A Year Off Before Grad School Turns Into a Teaching Career

Chenelle Bruce ’02 wanted to take a year off before attending grad school. But 10 years later, after a rewarding experience as a Lasallian Volunteer, she's still teaching and can't imagine a better career.

Chenelle Bruce ’02, a computer science major, initially wanted to build and repair computers and planned to get her master’s in computer engineering. She just didn’t want to go to graduate school right away. Bruce figured she would volunteer for a year with the Lasallian Volunteers, after seeing a poster for the program and learning more about it, and then go to grad school. She’s been  teaching ever since.

At St. Frances Academy, an inner-city high school in Baltimore, she taught algebra and SAT prep for two years, and coached the boys’ track team and girls’ volleyball team. Now, Bruce is teaching   algebra II and geometry at another Lasallian school, St. John’s College High School, in Washington, D.C. And she’s been there for seven years.

“I never ever thought I’d be a teacher — that was never in the cards,” she says. “Yet here I am, 10 years later, still teaching.”

Because the track athlete wasn’t an education student, she didn’t have a background in teaching, and volunteering initially was challenging. “At first it was tough because I’m just out of college, I don’t know these kids, the demographics are different from where I grew up, and the kids are different from me when I was growing up,” she says. “But I think once they saw that I was there because I wanted to be there, and it showed in my actions, they took it easy on me.”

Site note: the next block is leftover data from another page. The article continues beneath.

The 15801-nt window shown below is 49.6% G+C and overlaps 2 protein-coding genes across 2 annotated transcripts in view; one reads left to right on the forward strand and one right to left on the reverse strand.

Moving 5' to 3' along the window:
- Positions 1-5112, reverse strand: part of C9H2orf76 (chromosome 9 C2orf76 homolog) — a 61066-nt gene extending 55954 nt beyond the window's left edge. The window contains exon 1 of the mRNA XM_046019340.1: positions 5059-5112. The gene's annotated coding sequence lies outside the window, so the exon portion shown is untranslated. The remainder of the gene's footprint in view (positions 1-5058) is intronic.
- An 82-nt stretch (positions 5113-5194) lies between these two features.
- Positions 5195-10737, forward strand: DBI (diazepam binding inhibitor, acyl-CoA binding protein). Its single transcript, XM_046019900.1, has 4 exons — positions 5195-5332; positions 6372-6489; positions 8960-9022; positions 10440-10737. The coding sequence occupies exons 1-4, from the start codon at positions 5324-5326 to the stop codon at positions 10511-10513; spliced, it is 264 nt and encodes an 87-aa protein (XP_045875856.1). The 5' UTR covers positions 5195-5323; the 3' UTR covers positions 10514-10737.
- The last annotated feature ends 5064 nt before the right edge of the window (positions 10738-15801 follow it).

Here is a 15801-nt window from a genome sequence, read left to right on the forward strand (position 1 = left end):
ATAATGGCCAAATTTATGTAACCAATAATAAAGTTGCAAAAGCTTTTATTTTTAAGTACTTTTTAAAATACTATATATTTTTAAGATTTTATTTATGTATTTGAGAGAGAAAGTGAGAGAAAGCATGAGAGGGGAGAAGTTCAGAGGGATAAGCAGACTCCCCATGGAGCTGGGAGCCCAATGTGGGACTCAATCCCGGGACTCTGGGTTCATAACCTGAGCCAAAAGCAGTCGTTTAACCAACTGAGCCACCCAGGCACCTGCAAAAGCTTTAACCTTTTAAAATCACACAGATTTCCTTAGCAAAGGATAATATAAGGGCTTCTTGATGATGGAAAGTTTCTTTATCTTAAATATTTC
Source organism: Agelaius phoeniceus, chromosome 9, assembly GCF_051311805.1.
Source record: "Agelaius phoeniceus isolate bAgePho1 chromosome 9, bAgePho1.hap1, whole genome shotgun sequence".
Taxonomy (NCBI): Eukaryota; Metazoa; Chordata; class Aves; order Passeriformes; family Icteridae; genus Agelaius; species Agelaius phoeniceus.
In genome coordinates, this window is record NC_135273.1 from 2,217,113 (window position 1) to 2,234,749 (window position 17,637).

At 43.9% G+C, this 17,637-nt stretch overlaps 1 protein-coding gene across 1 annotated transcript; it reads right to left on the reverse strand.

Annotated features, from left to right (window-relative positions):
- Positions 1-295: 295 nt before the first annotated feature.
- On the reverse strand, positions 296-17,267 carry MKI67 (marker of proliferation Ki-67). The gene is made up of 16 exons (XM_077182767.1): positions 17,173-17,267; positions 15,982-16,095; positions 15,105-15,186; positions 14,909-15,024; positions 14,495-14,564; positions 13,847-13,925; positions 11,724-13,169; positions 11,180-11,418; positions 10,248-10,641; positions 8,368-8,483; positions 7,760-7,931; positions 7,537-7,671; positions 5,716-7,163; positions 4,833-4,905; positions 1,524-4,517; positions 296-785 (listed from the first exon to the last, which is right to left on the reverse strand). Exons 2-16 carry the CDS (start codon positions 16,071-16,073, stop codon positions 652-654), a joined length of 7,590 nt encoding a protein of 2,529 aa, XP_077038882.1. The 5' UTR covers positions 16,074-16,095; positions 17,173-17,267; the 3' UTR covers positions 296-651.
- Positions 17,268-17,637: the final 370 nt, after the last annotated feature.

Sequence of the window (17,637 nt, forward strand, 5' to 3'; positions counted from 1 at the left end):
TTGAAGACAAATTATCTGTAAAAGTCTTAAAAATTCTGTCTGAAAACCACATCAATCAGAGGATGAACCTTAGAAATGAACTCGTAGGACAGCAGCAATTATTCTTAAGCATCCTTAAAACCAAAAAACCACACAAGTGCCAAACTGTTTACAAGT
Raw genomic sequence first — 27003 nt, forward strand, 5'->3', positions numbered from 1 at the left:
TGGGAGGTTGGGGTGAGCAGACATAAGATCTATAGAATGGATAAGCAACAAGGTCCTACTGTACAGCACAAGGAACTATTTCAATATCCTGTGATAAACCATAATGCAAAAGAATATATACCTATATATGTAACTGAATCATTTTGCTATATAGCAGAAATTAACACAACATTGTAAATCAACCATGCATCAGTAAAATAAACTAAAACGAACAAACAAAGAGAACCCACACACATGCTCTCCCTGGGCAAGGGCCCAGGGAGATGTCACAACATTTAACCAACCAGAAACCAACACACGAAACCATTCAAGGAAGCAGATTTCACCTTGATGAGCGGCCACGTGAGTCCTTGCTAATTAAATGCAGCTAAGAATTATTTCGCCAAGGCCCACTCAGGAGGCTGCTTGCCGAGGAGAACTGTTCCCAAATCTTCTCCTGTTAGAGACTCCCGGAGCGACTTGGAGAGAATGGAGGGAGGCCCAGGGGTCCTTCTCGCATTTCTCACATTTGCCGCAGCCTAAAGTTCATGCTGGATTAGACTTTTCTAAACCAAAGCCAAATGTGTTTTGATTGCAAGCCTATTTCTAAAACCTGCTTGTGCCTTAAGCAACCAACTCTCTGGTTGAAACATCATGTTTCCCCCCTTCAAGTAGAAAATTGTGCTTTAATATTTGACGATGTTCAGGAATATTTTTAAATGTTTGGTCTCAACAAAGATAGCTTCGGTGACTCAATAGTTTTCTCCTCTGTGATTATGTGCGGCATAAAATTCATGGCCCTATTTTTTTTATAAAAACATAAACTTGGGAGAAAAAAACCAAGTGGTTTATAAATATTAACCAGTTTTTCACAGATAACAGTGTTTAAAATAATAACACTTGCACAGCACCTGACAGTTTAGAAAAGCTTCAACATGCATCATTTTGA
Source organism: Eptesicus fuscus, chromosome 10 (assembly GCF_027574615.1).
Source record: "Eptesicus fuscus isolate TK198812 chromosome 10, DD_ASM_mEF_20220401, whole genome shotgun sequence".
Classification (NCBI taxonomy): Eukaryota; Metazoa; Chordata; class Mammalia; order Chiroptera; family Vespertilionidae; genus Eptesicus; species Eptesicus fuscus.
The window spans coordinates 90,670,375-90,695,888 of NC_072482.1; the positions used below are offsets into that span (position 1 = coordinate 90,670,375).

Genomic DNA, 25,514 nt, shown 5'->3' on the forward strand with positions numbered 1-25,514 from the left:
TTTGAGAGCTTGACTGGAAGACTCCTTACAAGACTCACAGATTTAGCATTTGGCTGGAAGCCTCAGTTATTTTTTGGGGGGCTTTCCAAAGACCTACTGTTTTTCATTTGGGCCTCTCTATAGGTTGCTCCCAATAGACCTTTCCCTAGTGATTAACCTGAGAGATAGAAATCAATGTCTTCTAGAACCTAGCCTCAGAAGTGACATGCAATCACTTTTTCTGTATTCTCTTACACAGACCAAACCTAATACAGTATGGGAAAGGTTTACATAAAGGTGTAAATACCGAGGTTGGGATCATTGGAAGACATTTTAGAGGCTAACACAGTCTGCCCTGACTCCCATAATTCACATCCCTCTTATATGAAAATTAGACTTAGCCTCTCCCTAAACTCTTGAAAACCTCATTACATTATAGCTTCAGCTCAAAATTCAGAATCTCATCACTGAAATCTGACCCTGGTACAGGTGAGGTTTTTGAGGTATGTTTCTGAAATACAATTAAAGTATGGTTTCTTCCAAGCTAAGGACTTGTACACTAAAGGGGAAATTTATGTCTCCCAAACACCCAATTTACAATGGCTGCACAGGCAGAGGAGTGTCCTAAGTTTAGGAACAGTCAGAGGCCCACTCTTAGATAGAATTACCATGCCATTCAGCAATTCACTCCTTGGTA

In my high school and my college experiences, I was kind of in a bubble, and becoming a volunteer definitely opened up my eyes to other people and other situations in life.

Bruce credits the great group of Brothers for helping and supporting her. Coaching also definitely helped her assimilate into the school. But it was the students that inspired her and changed her career aspirations. “The connection with the kids, feeling like ‘I don’t want to let them down,’” she says, is what motivated her. “Just the bond that you have with the kids and watching all of the kids graduate and them coming back and saying thanks. I don’t think I would be happy anywhere else but teaching.”

In addition, the experience changed Bruce on a personal level. 

“In my high school and my college experiences, I was kind of in a bubble, and becoming a volunteer definitely opened up my eyes to other people and other situations in life,” she says. “Once you volunteer, you know other people are depending on you, kids are depending on you, the school as a whole.”